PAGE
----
“The best way to find out if you can trust somebody is to trust them.”
Every relationship – personal, professional or romantic – is built on trust. It’s the prerequisite of love, friendship and connection, pleasure but also pain.
I’m afraid we all know how much it hurts when out trust gets violated, our boundaries broken, how difficult it is to heal, once the damage is done.
But this blog is about happiness – not heartache – so the point of this post is to establish the importance and mechanics of trust in relationships.
What does it mean to trust? How do we decide if someone is trustworthy or not? How do we conquer the fear of getting burned again? Here’s what I figured out so far.
1. Trust has nothing to do with expectations. I can’t and don’t want to build my trust in someone based on a specific outcome or behaviour – I’d be setting myself up for failure. Asking someone to earn my trust would mean asking them not to make any mistakes, to follow my imaginary scenario of perfection – and that’s simply unrealistic.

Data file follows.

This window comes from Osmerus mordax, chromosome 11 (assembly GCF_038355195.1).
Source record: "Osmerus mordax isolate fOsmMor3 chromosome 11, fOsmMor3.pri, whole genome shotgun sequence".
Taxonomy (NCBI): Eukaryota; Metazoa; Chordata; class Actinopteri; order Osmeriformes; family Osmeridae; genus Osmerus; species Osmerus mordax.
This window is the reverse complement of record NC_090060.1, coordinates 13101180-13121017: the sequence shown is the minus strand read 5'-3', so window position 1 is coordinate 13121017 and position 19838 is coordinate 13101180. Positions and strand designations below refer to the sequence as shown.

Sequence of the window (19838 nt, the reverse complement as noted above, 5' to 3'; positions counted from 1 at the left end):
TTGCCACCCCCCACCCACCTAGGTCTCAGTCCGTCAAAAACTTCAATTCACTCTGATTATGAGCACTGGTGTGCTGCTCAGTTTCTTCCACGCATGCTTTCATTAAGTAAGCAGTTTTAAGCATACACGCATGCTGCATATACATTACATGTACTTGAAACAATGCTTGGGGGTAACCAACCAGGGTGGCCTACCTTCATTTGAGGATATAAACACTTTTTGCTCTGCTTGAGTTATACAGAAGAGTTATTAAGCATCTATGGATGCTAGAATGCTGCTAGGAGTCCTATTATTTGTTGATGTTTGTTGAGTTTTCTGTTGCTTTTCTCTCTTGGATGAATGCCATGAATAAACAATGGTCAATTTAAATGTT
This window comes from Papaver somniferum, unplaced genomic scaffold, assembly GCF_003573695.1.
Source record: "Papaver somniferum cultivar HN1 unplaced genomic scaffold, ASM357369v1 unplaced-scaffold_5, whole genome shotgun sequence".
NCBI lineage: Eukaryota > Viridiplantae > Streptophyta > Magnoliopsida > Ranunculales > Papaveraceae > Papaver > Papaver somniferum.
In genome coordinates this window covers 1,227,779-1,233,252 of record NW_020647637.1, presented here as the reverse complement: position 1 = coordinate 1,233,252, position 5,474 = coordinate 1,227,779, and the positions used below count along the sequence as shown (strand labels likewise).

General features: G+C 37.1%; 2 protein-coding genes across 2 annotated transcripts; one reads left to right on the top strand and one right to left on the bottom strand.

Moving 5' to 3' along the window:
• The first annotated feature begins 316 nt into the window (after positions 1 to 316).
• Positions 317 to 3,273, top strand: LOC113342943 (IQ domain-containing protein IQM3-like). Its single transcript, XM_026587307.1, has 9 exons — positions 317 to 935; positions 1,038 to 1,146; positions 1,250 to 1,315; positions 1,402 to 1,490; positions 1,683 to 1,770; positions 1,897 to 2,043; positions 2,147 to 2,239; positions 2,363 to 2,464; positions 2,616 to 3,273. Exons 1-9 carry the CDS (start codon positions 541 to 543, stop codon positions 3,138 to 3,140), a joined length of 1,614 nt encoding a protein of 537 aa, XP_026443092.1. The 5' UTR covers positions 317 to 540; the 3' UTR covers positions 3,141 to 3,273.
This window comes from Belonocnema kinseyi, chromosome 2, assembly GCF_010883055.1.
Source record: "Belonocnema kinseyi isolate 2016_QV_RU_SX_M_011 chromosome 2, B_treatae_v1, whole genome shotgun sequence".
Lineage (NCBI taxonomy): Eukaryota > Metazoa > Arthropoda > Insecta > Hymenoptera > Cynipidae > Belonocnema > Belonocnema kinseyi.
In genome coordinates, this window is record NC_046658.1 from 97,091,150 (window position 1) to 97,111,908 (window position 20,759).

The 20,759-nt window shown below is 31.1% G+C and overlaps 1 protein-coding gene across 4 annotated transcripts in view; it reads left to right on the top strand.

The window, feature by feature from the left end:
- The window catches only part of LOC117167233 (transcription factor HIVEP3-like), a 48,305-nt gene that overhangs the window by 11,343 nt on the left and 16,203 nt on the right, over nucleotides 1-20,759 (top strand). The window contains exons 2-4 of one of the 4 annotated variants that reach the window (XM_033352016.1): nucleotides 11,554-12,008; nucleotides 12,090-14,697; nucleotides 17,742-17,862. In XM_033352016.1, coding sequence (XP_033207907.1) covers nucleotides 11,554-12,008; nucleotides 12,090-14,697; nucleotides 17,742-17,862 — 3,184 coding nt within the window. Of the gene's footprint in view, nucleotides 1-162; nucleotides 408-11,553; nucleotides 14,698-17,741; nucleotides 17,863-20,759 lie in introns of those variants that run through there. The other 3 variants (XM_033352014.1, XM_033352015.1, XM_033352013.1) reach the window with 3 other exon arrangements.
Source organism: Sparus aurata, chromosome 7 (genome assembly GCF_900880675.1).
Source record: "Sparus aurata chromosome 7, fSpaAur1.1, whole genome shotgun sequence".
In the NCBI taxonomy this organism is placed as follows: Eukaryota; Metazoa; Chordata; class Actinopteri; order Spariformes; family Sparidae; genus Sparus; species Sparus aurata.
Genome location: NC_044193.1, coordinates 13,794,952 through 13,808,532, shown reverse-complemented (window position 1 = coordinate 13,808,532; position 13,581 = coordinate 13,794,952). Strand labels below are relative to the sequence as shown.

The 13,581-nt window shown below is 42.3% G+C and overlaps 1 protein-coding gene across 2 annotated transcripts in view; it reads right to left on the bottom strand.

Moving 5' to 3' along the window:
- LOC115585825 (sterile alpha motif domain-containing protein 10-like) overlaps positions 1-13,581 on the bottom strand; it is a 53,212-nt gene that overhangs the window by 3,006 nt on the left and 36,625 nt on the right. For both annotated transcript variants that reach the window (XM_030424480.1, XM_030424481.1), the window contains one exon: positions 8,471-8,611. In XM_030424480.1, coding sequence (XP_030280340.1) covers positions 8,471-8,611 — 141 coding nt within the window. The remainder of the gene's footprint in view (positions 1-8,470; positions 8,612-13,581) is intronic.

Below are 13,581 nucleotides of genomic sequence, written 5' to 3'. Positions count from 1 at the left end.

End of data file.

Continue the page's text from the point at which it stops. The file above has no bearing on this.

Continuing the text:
2. Trust is a choice. We all have reasons not to trust. By withholding our trust, we think we protect ourselves from getting hurt again. We wait until we think we’re safe – and that’s the problem. Because there are no guarantees in life, except for the fact that we will experience uncomfortable feelings – and that’s ok.
3. We need to trust ourselves first. At its core, trusting means knowing and accepting that we will make mistakes and that we will survive anything that comes our way. It’s understanding that, ultimately, our well-being is up to us and embracing that responsibility.
4. The key ingredient of trust is vulnerability. It’s not about finding the perfect person. It’s about making an effort to commit and connect, taking the risk to be real. Trust means that we choose to believe in the good intentions and motives of the other part, believing in the best possible outcome.
5. Trust takes time. Trust can’t be forced or rushed. It needs to grow organically and naturally. This means allowing someone the space and time they need, treating them with patience and compassion and – fundamentally – accepting the uncertainty and surrendering to the unknown.